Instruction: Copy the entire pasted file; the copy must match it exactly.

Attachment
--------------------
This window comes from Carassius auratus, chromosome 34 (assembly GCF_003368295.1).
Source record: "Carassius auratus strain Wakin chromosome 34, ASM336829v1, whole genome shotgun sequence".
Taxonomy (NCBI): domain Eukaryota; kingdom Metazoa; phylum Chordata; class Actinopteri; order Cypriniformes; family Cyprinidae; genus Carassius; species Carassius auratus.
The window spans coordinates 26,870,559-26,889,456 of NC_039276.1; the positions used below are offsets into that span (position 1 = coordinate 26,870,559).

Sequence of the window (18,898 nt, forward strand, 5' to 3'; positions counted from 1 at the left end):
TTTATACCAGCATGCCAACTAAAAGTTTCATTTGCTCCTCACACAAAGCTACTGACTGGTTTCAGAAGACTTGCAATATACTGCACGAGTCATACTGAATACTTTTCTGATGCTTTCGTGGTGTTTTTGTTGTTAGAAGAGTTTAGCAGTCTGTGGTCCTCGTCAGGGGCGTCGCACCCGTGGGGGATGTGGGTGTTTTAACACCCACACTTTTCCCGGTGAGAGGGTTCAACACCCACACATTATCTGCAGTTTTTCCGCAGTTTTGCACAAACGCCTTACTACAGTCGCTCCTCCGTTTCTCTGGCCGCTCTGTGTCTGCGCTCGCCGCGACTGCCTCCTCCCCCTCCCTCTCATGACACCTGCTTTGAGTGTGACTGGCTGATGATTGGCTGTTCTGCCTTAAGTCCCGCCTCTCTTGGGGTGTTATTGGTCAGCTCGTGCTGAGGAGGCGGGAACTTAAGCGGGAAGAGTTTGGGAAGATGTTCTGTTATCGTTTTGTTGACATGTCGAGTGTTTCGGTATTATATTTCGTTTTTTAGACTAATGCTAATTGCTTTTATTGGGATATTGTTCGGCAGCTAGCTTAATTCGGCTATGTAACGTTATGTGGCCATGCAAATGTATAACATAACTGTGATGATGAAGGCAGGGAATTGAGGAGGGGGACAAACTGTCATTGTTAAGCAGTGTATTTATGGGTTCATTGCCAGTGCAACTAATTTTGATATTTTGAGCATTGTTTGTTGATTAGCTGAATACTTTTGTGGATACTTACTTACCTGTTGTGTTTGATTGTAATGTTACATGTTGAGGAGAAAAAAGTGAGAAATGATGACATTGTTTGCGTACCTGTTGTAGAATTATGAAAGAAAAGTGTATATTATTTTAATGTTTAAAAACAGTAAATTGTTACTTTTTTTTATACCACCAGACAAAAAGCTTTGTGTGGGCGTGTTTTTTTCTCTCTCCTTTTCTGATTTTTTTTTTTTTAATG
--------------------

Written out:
This window comes from Carassius auratus, chromosome 34 (assembly GCF_003368295.1).
Source record: "Carassius auratus strain Wakin chromosome 34, ASM336829v1, whole genome shotgun sequence".
Taxonomy (NCBI): domain Eukaryota; kingdom Metazoa; phylum Chordata; class Actinopteri; order Cypriniformes; family Cyprinidae; genus Carassius; species Carassius auratus.
The window spans coordinates 26,870,559-26,889,456 of NC_039276.1; the positions used below are offsets into that span (position 1 = coordinate 26,870,559).

Sequence of the window (18,898 nt, forward strand, 5' to 3'; positions counted from 1 at the left end):
TTTATACCAGCATGCCAACTAAAAGTTTCATTTGCTCCTCACACAAAGCTACTGACTGGTTTCAGAAGACTTGCAATATACTGCACGAGTCATACTGAATACTTTTCTGATGCTTTCGTGGTGTTTTTGTTGTTAGAAGAGTTTAGCAGTCTGTGGTCCTCGTCAGGGGCGTCGCACCCGTGGGGGATGTGGGTGTTTTAACACCCACACTTTTCCCGGTGAGAGGGTTCAACACCCACACATTATCTGCAGTTTTTCCGCAGTTTTGCACAAACGCCTTACTACAGTCGCTCCTCCGTTTCTCTGGCCGCTCTGTGTCTGCGCTCGCCGCGACTGCCTCCTCCCCCTCCCTCTCATGACACCTGCTTTGAGTGTGACTGGCTGATGATTGGCTGTTCTGCCTTAAGTCCCGCCTCTCTTGGGGTGTTATTGGTCAGCTCGTGCTGAGGAGGCGGGAACTTAAGCGGGAAGAGTTTGGGAAGATGTTCTGTTATCGTTTTGTTGACATGTCGAGTGTTTCGGTATTATATTTCGTTTTTTAGACTAATGCTAATTGCTTTTATTGGGATATTGTTCGGCAGCTAGCTTAATTCGGCTATGTAACGTTATGTGGCCATGCAAATGTATAACATAACTGTGATGATGAAGGCAGGGAATTGAGGAGGGGGACAAACTGTCATTGTTAAGCAGTGTATTTATGGGTTCATTGCCAGTGCAACTAATTTTGATATTTTGAGCATTGTTTGTTGATTAGCTGAATACTTTTGTGGATACTTACTTACCTGTTGTGTTTGATTGTAATGTTACATGTTGAGGAGAAAAAAGTGAGAAATGATGACATTGTTTGCGTACCTGTTGTAGAATTATGAAAGAAAAGTGTATATTATTTTAATGTTTAAAAACAGTAAATTGTTACTTTTTTTTATACCACCAGACAAAAAGCTTTGTGTGGGCGTGTTTTTTTCTCTCTCCTTTTCTGATTTTTTTTTTTTTAATG